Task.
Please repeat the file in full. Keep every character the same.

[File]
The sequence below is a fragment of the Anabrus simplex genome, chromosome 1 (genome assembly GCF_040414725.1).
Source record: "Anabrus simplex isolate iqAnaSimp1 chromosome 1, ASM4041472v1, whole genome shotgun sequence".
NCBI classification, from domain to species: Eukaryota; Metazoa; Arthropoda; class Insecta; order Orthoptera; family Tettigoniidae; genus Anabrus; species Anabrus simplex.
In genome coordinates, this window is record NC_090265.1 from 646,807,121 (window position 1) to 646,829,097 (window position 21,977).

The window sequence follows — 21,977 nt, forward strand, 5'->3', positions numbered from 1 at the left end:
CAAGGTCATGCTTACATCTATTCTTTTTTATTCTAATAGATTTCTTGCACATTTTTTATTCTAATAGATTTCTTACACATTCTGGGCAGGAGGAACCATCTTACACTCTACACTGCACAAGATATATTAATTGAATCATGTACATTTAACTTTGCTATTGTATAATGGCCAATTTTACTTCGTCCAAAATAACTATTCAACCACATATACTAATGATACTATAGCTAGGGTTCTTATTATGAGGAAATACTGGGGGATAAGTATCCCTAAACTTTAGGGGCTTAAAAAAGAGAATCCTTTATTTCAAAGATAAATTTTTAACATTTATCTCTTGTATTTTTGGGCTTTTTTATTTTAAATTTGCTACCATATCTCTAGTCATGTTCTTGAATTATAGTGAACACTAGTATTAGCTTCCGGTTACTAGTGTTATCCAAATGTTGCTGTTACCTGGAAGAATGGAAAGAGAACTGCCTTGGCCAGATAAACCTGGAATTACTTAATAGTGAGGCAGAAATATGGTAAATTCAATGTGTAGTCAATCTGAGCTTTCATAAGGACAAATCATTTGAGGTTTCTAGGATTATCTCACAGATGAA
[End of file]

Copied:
The sequence below is a fragment of the Anabrus simplex genome, chromosome 1 (genome assembly GCF_040414725.1).
Source record: "Anabrus simplex isolate iqAnaSimp1 chromosome 1, ASM4041472v1, whole genome shotgun sequence".
NCBI classification, from domain to species: Eukaryota; Metazoa; Arthropoda; class Insecta; order Orthoptera; family Tettigoniidae; genus Anabrus; species Anabrus simplex.
In genome coordinates, this window is record NC_090265.1 from 646,807,121 (window position 1) to 646,829,097 (window position 21,977).

The window sequence follows — 21,977 nt, forward strand, 5'->3', positions numbered from 1 at the left end:
CAAGGTCATGCTTACATCTATTCTTTTTTATTCTAATAGATTTCTTGCACATTTTTTATTCTAATAGATTTCTTACACATTCTGGGCAGGAGGAACCATCTTACACTCTACACTGCACAAGATATATTAATTGAATCATGTACATTTAACTTTGCTATTGTATAATGGCCAATTTTACTTCGTCCAAAATAACTATTCAACCACATATACTAATGATACTATAGCTAGGGTTCTTATTATGAGGAAATACTGGGGGATAAGTATCCCTAAACTTTAGGGGCTTAAAAAAGAGAATCCTTTATTTCAAAGATAAATTTTTAACATTTATCTCTTGTATTTTTGGGCTTTTTTATTTTAAATTTGCTACCATATCTCTAGTCATGTTCTTGAATTATAGTGAACACTAGTATTAGCTTCCGGTTACTAGTGTTATCCAAATGTTGCTGTTACCTGGAAGAATGGAAAGAGAACTGCCTTGGCCAGATAAACCTGGAATTACTTAATAGTGAGGCAGAAATATGGTAAATTCAATGTGTAGTCAATCTGAGCTTTCATAAGGACAAATCATTTGAGGTTTCTAGGATTATCTCACAGATGAA